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Skin & Health: How Your Skin Reveals Health Problems

  • Reviewed By: Norman Levine. MD
Reviewed on 5/3/2016

Skin Is the Window to Your Health

A woman examines her skin in the mirror after a shower.

If we liken one's body to a book, the skin is the dust jacket . By examining the title, looking over the cover image, and reading the liner notes, it is often possible to determine what might be going on inside. So, for the careful observer, one can tell quite a bit about the internal workings of the body by examining the skin.

Butterfly Rash

A butterfly rash across the face could be a sign of lupus.

The distribution of a rash is often helpful in coming up with a list of possible diseases (differential diagnosis). For example, a rash on the cheeks that involves the bridge of the nose can be a sign of a number of conditions, including rosacea, seborrheic dermatitis, contact dermatitis, and lupus erythematosus. Although the distributions may be identical, other findings enable your doctor to differentiate these conditions. Only lupus generally involves the internal organs.

Velvet Plaques

Velvet plaque (acanthosis nigricans) around the armpit may suggest diabetes.

The presence of this "dirty brown" coloring is not due to melanin pigmentation but to an abnormally thickened epidermis called acanthosis nigricans. In a young, overweight individual, it may signal a predisposition to diabetes. In an elderly person who appears ill, it may be an ominous sign of an internal malignancy

Leg Plaque: Red on Edge, Gold in Center

Leg plaque or necrobiosis lipoidica diabeticorum is a distinctive sign of diabetes.

Necrobiosis lipoidica characteristically appears on the shin(s) and has a vaguely circular shape and a brown-yellow color. It often appears to be depressed. Many but not all of those afflicted have diabetes. The presence of this condition and the control of the diabetes are not directly related.

Itchy, Violet Bumps on Wrist

Itchy, violet bumps on the wrist (lichen planus) could be a sign of hepatitis C.

Lichen planus can affect both the skin and the mucous membranes. It is typically itchy. It appears as small, flat-topped brown to gray bumps with some scaling. Although very uncommon, there may be some association with hepatitis C infection. Most patients are healthy with no internal disease.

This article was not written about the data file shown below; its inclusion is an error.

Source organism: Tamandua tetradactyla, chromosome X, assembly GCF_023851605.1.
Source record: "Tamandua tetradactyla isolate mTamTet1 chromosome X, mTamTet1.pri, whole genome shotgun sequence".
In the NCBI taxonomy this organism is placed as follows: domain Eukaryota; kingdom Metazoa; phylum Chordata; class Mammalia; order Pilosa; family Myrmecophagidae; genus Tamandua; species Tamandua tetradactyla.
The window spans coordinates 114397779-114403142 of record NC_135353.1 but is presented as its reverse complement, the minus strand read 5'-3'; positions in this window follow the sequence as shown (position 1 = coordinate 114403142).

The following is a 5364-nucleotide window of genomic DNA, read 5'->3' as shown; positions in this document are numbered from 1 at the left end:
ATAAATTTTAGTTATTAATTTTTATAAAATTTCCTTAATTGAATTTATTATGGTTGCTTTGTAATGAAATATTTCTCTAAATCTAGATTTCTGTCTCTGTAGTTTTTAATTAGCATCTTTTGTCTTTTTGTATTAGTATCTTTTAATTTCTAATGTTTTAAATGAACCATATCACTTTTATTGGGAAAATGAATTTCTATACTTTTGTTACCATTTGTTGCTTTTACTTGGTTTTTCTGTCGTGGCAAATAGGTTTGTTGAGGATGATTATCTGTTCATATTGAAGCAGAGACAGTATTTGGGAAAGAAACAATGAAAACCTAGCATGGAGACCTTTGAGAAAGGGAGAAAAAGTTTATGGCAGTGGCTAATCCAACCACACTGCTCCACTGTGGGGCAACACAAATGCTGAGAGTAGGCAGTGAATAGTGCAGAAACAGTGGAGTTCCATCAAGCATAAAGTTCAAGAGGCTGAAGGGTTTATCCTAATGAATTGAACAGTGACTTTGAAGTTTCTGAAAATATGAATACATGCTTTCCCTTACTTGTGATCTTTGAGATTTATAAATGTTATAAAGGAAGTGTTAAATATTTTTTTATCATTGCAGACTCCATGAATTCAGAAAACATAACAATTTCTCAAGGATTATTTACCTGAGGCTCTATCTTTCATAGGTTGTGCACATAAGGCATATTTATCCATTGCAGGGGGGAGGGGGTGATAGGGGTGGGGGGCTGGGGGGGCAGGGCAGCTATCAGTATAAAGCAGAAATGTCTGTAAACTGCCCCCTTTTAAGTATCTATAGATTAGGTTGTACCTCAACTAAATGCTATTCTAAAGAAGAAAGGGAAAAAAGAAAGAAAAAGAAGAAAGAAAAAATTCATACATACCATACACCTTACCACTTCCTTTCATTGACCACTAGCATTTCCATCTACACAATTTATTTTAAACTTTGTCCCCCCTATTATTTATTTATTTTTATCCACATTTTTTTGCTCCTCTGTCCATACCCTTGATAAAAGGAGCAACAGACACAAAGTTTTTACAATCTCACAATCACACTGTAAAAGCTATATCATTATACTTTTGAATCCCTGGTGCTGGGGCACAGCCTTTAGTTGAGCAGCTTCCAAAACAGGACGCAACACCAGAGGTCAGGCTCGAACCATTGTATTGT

Flesh Colored, Orange-Peel Patches on Back

Flesh colored, orange-peel patches on the back are signs of a rare genetic disease called tuberous sclerosis.

These white patches are devoid of color and often first noted soon after birth. To some doctors with a botanical bent, they look like ash leaves. They are only one of a number of skin findings found in a rare systemic disease called tuberous sclerosis. This very serious genetic condition may involve the brain and kidneys. Sometimes the skin findings are so subtle even those affected may not be aware of their existence. Due to an increased understanding of its molecular cause, there are drugs that can improve its symptoms, which include seizures and mental retardation.

Tripe Palms

Acanthosis nigricans, accompanied by tripe palms, is most likely linked to gastric cancer.

Tripe is boiled beef or pig stomach. How closely these palms resemble tripe is debatable, but this term has stuck nevertheless. This peculiar thickening of the palms is often associated with acanthosis nigricans and signals the likely association of an internal malignancy.

"Wooden" Hands and Feet

Nephrogenic systemic fibrosis is a hardening of skin in extremities. Also known as 'wooden' hands and feet, it can be caused during an MRI exam if the patient has kidney failure.

This peculiar thickening of the skin of the arms and legs is unique to some patients who are in renal failure and who have had imaging studies enhanced with gadolinium chloride. This contrast agent is no longer used in patients with poor kidney function, so this condition ought to be vanishingly rare.

Scaly Rash on Buttocks, Red Tongue

Necrolytic migratory erythema is a scaly rash on the buttocks. It is also known as red tongue and usually signals a pancreatic tumor.

Necrolytic migratory erythema is not an easy diagnosis to make. The skin eruption is rather nonspecific and tends to occur in the folds of the groin, the buttocks, and around the mouth. The tongue can be quite sore. It is often confused with a simple fungal infection at first. A pathological examination of a skin biopsy from the rash can be quite helpful. The patient often has an elevated blood sugar because this rash comes from a tumor in the pancreas that produces glucagon.

Not All Skin Conditions Are Scary

Granuloma annulare (raised, reddish, or flesh-colored bumps) on the feet of a patient.

Granuloma annulare is not rare. Typical lesions are asymptomatic and ring-shaped with a bumpy edge that can gradually extends outward over a period of months. Most of those afflicted are otherwise healthy.

Skin & Health: How Your Skin Reveals Health Problems

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